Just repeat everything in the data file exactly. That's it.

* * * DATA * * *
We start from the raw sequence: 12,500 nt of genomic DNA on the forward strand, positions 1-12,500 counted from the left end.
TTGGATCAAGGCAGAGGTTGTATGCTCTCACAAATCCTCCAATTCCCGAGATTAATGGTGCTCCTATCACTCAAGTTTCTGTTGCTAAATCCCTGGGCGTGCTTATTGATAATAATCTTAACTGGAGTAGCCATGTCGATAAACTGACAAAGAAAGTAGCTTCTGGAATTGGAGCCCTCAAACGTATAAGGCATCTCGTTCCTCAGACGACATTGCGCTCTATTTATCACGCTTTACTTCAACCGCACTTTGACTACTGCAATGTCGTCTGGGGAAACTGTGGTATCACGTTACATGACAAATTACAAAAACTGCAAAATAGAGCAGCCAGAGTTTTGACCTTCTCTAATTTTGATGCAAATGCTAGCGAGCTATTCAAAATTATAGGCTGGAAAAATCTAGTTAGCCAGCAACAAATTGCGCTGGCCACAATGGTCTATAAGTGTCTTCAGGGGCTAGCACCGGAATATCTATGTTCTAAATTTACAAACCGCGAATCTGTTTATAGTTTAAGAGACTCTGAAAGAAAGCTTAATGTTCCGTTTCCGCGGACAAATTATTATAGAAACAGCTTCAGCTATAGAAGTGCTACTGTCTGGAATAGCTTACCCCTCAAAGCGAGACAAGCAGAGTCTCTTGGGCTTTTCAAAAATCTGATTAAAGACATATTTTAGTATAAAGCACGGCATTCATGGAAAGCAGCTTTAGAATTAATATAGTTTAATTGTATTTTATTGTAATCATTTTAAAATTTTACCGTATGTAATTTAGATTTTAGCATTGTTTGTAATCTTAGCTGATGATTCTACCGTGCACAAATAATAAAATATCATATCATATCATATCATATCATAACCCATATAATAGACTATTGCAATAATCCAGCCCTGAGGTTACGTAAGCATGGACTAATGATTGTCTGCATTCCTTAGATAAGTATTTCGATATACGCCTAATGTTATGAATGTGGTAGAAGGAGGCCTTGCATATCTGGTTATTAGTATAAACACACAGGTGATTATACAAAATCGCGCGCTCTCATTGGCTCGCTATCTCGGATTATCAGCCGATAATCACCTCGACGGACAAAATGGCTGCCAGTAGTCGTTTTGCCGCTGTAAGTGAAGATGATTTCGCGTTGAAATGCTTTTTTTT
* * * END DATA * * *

We start from the raw sequence: 12,500 nt of genomic DNA on the forward strand, positions 1-12,500 counted from the left end.
TTGGATCAAGGCAGAGGTTGTATGCTCTCACAAATCCTCCAATTCCCGAGATTAATGGTGCTCCTATCACTCAAGTTTCTGTTGCTAAATCCCTGGGCGTGCTTATTGATAATAATCTTAACTGGAGTAGCCATGTCGATAAACTGACAAAGAAAGTAGCTTCTGGAATTGGAGCCCTCAAACGTATAAGGCATCTCGTTCCTCAGACGACATTGCGCTCTATTTATCACGCTTTACTTCAACCGCACTTTGACTACTGCAATGTCGTCTGGGGAAACTGTGGTATCACGTTACATGACAAATTACAAAAACTGCAAAATAGAGCAGCCAGAGTTTTGACCTTCTCTAATTTTGATGCAAATGCTAGCGAGCTATTCAAAATTATAGGCTGGAAAAATCTAGTTAGCCAGCAACAAATTGCGCTGGCCACAATGGTCTATAAGTGTCTTCAGGGGCTAGCACCGGAATATCTATGTTCTAAATTTACAAACCGCGAATCTGTTTATAGTTTAAGAGACTCTGAAAGAAAGCTTAATGTTCCGTTTCCGCGGACAAATTATTATAGAAACAGCTTCAGCTATAGAAGTGCTACTGTCTGGAATAGCTTACCCCTCAAAGCGAGACAAGCAGAGTCTCTTGGGCTTTTCAAAAATCTGATTAAAGACATATTTTAGTATAAAGCACGGCATTCATGGAAAGCAGCTTTAGAATTAATATAGTTTAATTGTATTTTATTGTAATCATTTTAAAATTTTACCGTATGTAATTTAGATTTTAGCATTGTTTGTAATCTTAGCTGATGATTCTACCGTGCACAAATAATAAAATATCATATCATATCATATCATATCATAACCCATATAATAGACTATTGCAATAATCCAGCCCTGAGGTTACGTAAGCATGGACTAATGATTGTCTGCATTCCTTAGATAAGTATTTCGATATACGCCTAATGTTATGAATGTGGTAGAAGGAGGCCTTGCATATCTGGTTATTAGTATAAACACACAGGTGATTATACAAAATCGCGCGCTCTCATTGGCTCGCTATCTCGGATTATCAGCCGATAATCACCTCGACGGACAAAATGGCTGCCAGTAGTCGTTTTGCCGCTGTAAGTGAAGATGATTTCGCGTTGAAATGCTTTTTTTT